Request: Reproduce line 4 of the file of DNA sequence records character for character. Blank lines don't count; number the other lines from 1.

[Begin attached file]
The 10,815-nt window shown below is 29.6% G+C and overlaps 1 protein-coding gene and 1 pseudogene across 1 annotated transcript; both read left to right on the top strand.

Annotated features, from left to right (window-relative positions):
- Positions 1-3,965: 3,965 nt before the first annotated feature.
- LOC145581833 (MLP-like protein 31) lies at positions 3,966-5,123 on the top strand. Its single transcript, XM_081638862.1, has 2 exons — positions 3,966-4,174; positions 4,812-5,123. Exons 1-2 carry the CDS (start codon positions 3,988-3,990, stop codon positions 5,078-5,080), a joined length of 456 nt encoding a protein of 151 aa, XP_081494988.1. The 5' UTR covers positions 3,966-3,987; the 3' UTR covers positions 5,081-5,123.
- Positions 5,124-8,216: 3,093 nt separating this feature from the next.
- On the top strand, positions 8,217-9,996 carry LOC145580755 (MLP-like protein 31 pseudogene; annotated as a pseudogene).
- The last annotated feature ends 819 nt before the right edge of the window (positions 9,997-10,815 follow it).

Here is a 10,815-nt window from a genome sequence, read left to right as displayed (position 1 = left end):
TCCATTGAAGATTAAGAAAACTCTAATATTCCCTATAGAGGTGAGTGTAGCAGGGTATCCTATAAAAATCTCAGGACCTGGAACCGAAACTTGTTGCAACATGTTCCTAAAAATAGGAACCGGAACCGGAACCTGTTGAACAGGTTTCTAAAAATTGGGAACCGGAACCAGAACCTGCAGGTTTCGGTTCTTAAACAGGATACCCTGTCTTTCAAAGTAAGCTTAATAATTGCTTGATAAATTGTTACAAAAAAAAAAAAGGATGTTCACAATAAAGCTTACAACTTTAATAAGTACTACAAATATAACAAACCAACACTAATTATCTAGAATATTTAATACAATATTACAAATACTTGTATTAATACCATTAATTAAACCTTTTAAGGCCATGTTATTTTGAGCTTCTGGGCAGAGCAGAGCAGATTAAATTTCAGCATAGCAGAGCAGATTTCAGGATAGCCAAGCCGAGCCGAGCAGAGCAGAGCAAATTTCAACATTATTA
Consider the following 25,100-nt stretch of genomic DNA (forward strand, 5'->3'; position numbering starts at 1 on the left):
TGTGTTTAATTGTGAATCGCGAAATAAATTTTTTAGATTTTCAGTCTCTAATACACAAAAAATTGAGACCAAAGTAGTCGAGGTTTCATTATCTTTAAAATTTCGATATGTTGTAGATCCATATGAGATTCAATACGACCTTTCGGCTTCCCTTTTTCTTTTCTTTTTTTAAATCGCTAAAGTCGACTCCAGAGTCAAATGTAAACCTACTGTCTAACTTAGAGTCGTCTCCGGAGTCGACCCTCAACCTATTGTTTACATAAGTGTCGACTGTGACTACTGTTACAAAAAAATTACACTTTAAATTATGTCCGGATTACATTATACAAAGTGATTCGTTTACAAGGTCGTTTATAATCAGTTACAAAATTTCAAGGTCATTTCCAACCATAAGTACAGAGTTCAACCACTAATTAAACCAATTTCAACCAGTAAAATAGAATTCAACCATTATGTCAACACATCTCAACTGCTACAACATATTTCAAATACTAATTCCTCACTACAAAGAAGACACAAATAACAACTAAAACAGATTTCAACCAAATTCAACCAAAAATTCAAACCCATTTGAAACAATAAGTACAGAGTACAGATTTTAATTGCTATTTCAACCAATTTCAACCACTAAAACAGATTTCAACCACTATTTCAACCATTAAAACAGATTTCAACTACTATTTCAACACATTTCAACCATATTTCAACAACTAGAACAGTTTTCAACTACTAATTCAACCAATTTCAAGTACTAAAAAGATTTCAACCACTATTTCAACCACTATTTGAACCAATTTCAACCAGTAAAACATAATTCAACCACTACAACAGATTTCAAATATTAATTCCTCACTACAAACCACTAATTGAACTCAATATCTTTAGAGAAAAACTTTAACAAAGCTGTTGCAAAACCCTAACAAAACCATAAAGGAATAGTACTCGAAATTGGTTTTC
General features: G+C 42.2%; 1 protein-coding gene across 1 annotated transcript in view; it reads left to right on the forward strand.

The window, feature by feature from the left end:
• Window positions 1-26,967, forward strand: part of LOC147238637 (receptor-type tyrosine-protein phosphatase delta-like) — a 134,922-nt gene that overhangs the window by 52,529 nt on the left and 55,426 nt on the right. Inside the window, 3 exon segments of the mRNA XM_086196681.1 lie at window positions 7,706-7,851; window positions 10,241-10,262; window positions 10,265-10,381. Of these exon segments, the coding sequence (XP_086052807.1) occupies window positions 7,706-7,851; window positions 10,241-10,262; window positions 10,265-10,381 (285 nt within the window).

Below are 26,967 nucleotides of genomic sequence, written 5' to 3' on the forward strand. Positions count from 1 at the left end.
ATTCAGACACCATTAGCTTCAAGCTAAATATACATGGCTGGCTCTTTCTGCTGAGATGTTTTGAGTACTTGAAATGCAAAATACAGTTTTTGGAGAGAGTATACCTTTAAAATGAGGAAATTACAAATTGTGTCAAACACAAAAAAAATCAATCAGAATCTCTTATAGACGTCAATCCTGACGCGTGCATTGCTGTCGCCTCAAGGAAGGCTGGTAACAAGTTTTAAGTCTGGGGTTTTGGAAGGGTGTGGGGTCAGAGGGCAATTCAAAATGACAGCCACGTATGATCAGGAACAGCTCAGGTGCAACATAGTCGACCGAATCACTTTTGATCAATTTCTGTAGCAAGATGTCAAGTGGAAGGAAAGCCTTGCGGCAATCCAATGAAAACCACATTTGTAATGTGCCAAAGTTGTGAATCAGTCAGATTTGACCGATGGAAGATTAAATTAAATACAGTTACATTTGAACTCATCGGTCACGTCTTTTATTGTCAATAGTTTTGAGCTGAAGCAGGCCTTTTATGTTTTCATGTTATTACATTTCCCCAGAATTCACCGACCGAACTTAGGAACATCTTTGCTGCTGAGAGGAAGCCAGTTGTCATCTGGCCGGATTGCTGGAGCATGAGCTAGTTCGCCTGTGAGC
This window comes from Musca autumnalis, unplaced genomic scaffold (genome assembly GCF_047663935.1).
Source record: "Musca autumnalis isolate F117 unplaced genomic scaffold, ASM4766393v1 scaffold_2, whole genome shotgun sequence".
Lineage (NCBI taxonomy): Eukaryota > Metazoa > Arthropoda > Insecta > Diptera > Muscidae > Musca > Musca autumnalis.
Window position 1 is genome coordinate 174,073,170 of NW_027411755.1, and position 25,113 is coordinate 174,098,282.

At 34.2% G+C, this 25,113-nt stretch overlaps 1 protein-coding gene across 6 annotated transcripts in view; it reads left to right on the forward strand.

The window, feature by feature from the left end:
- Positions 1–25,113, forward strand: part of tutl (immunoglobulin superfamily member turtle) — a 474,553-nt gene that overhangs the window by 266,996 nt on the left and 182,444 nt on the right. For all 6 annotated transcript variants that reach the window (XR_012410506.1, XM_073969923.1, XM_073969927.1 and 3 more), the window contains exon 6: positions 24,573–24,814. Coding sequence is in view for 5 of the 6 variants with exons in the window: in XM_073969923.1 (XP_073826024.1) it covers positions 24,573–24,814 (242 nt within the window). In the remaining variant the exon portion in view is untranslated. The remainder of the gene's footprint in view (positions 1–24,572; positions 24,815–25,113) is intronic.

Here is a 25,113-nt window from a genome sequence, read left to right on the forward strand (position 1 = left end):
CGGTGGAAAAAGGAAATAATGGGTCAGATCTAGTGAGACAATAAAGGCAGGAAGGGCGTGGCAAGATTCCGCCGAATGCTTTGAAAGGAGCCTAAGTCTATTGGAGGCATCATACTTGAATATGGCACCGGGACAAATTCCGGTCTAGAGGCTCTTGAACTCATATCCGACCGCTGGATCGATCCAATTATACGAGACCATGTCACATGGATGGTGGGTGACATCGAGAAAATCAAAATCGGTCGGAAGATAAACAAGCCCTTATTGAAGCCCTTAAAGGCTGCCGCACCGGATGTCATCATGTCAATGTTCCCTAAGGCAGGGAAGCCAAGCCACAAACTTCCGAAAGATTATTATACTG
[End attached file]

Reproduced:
- LOC145581833 (MLP-like protein 31) lies at positions 3,966-5,123 on the top strand. Its single transcript, XM_081638862.1, has 2 exons — positions 3,966-4,174; positions 4,812-5,123. Exons 1-2 carry the CDS (start codon positions 3,988-3,990, stop codon positions 5,078-5,080), a joined length of 456 nt encoding a protein of 151 aa, XP_081494988.1. The 5' UTR covers positions 3,966-3,987; the 3' UTR covers positions 5,081-5,123.